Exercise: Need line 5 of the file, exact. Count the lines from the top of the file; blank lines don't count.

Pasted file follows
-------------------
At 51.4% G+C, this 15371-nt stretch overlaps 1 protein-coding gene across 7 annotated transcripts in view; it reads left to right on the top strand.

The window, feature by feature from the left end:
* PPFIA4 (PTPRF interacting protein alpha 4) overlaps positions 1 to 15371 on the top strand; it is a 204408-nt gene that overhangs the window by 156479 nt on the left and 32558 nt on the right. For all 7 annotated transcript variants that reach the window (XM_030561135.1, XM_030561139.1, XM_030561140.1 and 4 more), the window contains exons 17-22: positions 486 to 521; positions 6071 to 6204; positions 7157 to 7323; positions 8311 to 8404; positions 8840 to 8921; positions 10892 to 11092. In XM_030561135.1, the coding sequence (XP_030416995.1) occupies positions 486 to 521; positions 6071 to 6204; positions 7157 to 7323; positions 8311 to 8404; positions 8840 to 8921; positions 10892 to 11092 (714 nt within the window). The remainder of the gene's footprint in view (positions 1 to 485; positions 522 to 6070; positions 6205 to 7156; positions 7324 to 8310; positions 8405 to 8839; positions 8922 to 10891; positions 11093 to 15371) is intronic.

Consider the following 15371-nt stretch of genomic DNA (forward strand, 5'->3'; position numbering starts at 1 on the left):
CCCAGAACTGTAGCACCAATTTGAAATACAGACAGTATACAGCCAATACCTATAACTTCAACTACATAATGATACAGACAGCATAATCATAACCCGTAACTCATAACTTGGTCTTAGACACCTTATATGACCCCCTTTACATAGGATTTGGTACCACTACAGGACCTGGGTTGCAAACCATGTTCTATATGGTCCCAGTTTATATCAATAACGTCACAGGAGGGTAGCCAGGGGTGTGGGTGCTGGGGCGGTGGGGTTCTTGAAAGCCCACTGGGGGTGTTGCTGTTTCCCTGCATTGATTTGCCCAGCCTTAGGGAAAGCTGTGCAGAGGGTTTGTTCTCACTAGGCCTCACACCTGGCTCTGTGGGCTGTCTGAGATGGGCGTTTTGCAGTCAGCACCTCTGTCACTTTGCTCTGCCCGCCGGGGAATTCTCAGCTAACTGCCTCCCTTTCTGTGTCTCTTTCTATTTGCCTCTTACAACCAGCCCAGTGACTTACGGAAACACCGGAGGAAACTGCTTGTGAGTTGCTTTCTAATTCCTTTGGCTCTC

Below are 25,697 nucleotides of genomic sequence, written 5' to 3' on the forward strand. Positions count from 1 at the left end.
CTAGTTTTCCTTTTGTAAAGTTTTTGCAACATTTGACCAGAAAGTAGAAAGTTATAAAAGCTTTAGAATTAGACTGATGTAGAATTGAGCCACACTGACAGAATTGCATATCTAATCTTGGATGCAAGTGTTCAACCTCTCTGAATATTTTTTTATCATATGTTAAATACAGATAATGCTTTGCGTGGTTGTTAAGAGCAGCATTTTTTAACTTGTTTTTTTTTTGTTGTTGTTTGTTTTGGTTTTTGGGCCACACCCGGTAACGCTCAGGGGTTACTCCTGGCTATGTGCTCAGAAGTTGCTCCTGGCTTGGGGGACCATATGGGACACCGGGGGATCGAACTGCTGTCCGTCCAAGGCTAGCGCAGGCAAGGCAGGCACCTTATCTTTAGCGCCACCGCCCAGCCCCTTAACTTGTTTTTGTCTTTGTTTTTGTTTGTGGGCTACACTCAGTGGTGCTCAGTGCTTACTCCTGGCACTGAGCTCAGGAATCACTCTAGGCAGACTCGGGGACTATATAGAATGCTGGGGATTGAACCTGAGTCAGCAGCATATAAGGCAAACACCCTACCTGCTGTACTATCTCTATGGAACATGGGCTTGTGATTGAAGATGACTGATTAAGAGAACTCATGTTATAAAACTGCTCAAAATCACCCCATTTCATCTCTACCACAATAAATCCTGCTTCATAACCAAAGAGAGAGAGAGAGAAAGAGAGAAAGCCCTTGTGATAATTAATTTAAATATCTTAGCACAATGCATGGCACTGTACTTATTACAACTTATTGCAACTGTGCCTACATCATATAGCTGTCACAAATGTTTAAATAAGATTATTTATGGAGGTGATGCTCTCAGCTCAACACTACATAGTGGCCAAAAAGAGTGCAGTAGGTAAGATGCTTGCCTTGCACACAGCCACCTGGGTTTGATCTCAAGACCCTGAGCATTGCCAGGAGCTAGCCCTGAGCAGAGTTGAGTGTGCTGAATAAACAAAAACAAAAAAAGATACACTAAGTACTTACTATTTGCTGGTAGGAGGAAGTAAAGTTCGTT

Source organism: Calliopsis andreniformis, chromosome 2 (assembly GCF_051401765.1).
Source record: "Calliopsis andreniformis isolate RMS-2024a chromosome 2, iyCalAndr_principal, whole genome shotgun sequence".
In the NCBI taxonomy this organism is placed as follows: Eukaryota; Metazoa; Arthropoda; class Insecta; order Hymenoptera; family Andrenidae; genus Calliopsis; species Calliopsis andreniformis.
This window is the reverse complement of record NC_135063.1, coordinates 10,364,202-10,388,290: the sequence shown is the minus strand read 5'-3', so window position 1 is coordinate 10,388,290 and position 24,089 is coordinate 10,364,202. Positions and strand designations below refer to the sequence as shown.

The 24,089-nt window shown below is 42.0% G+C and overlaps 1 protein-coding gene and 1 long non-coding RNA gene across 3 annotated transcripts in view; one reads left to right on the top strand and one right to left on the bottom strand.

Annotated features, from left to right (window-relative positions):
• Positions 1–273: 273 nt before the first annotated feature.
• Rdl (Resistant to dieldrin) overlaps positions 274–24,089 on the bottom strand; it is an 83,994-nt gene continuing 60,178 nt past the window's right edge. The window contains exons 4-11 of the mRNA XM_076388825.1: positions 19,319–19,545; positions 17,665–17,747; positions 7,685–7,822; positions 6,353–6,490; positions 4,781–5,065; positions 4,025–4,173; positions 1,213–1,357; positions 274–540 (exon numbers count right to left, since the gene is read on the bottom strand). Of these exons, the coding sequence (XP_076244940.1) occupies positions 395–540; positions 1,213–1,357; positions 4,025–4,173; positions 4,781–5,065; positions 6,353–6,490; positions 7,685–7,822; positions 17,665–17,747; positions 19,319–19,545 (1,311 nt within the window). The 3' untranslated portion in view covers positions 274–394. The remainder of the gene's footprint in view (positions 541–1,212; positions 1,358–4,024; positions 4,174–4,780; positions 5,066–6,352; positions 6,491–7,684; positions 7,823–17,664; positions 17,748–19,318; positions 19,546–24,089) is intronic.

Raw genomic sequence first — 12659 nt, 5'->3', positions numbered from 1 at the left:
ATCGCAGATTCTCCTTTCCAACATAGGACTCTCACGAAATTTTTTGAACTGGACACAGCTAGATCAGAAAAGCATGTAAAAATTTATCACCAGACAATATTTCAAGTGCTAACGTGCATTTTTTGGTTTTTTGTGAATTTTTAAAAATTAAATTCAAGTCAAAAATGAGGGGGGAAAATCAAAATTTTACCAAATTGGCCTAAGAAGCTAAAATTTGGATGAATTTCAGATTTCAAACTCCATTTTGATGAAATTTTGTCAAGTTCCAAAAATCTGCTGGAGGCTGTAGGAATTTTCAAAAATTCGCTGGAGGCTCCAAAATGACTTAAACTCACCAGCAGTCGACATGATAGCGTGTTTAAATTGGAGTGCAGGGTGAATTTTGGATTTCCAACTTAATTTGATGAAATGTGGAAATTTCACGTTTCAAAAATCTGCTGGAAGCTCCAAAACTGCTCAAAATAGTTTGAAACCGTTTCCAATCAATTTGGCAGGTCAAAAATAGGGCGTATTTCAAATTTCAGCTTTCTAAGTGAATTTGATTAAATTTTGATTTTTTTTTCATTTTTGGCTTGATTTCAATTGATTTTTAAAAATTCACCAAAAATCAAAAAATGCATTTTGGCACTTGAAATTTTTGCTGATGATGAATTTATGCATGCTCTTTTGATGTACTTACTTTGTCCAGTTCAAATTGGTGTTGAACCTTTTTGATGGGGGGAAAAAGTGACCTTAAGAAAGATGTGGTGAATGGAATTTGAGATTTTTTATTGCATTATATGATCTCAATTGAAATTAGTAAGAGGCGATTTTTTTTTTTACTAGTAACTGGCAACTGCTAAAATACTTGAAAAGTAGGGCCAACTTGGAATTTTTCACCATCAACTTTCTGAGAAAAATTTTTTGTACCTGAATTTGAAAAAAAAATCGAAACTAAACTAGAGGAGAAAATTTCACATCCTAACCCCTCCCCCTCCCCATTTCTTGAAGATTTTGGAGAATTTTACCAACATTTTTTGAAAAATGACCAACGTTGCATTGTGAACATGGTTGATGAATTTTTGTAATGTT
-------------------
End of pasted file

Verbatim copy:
CCCAGAACTGTAGCACCAATTTGAAATACAGACAGTATACAGCCAATACCTATAACTTCAACTACATAATGATACAGACAGCATAATCATAACCCGTAACTCATAACTTGGTCTTAGACACCTTATATGACCCCCTTTACATAGGATTTGGTACCACTACAGGACCTGGGTTGCAAACCATGTTCTATATGGTCCCAGTTTATATCAATAACGTCACAGGAGGGTAGCCAGGGGTGTGGGTGCTGGGGCGGTGGGGTTCTTGAAAGCCCACTGGGGGTGTTGCTGTTTCCCTGCATTGATTTGCCCAGCCTTAGGGAAAGCTGTGCAGAGGGTTTGTTCTCACTAGGCCTCACACCTGGCTCTGTGGGCTGTCTGAGATGGGCGTTTTGCAGTCAGCACCTCTGTCACTTTGCTCTGCCCGCCGGGGAATTCTCAGCTAACTGCCTCCCTTTCTGTGTCTCTTTCTATTTGCCTCTTACAACCAGCCCAGTGACTTACGGAAACACCGGAGGAAACTGCTTGTGAGTTGCTTTCTAATTCCTTTGGCTCTC